As some participants in the discussion groups remarked, it is important to meet the church members where they are, instead of judging them, imposing expectations on them or creating anxiety. The focus should be on appreciation and respect for creation out of love for God the creator and on the hope of reconciliation and renewal of the whole creation in Christ. The Bible contains plenty of passages that offer such a positive perspective. Besides teaching, the topic of creation can also be included in worship services in the form of liturgy and music.

As the climate scientist Katharine Hayhoe states, ‘changing minds also requires providing practical, viable, and attractive solutions’ (Hayhoe 2018:943). Besides sharing personal experiences with reducing garbage and the CO2 footprint, the congregation may demonstrate practical and attractive steps towards ecological sustainability. Managing church premises in a way that encourages more biodiversity by creating different habitats, using local perennial plants and less frequent lawn mowing will also reduce the workload. Identifying effective and manageable solutions more sustainably will raise the awareness of self-efficacy and enable changes (Hagedorn & Peter 2021:192). If the various changes are taken up as the regular procedure, they will become a ‘new normality’ for individuals as well as for the whole congregation and not require much time or effort.

Involvement in creation care as a bridge to society may be an important opportunity at a time when the importance of churches in society seems to diminish. However, it needs to come from a genuine concern and should not be seen as a means to an end.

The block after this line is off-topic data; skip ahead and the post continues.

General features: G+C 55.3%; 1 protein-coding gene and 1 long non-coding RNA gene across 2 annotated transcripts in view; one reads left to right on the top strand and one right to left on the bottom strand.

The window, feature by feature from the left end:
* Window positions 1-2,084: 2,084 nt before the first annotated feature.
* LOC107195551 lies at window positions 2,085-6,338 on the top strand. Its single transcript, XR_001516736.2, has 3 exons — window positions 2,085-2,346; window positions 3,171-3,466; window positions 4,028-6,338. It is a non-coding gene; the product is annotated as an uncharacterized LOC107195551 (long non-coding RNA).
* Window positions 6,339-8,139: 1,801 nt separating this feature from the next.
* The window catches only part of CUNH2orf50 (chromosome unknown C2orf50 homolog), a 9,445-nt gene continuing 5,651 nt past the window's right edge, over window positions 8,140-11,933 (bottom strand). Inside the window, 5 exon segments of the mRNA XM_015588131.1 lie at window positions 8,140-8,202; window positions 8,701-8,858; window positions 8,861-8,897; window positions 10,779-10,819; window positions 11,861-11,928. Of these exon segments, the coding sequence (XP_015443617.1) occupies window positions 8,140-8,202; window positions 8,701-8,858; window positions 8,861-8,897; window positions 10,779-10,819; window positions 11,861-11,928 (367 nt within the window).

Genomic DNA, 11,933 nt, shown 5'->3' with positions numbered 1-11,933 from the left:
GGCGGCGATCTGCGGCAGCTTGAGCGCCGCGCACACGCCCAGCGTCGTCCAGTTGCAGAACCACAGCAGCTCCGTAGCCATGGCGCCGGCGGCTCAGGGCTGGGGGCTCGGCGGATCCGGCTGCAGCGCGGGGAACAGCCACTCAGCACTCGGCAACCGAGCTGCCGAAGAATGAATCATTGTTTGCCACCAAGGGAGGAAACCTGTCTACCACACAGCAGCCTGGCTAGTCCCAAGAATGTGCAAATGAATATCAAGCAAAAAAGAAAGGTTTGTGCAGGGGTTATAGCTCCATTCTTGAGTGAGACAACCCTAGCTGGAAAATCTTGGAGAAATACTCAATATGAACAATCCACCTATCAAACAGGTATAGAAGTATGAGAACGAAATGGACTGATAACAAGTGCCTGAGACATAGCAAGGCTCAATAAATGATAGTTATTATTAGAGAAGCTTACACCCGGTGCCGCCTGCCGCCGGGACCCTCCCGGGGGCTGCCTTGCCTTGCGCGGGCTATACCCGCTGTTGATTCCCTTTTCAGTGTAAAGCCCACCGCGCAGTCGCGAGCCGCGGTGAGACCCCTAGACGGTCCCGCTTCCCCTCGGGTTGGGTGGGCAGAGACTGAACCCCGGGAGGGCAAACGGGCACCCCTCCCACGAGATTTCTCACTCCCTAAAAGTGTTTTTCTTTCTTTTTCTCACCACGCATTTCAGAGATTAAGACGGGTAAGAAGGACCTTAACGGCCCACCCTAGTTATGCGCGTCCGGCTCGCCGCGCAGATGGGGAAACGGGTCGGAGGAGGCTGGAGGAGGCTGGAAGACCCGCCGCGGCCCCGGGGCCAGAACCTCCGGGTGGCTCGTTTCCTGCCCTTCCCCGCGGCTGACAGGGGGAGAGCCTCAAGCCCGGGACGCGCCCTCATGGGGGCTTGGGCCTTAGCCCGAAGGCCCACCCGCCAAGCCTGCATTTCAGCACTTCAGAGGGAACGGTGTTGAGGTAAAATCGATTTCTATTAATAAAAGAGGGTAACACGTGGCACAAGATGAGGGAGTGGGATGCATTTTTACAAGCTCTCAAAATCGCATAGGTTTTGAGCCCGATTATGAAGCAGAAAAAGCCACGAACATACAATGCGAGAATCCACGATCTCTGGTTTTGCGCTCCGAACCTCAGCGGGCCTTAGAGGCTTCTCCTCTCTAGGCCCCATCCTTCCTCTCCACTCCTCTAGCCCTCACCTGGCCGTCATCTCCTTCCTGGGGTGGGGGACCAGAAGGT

In conclusion, it is clear from this study that there are strong reasons for local congregations to play a more active role in creation care and in promoting the transformation of our societies. This may be supported by the denominational leadership, but above all, it needs committed Christians in the local congregations who find practical solutions and persistently remind the congregation of its responsibility.


Competing interests

The author declares that they have no financial or personal relationships that may have inappropriately influenced them in writing this article.

Author’s contributions

T.K. is the sole author of this research article.

Ethical considerations

The study was considered of low risk and followed the required procedures such as informed consent, anonymity and data protection. Approval was received from the Akademie für christliche Führungskräfte.

Funding information

No funding was received other than from the Akademie für christliche Fühungskräfte.

Data availability

The data are available from the corresponding author upon request.


The views and opinions expressed in this article are those of the author and do not necessarily reflect the official policy or position of any affiliated agency of the author.


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1. More information: https://www.kircheundklima.de/der-gruene-hahn/, https://oekofaire-kirche.de/, see also: https://ecochurch.ch/, www.gemeinde-n.de.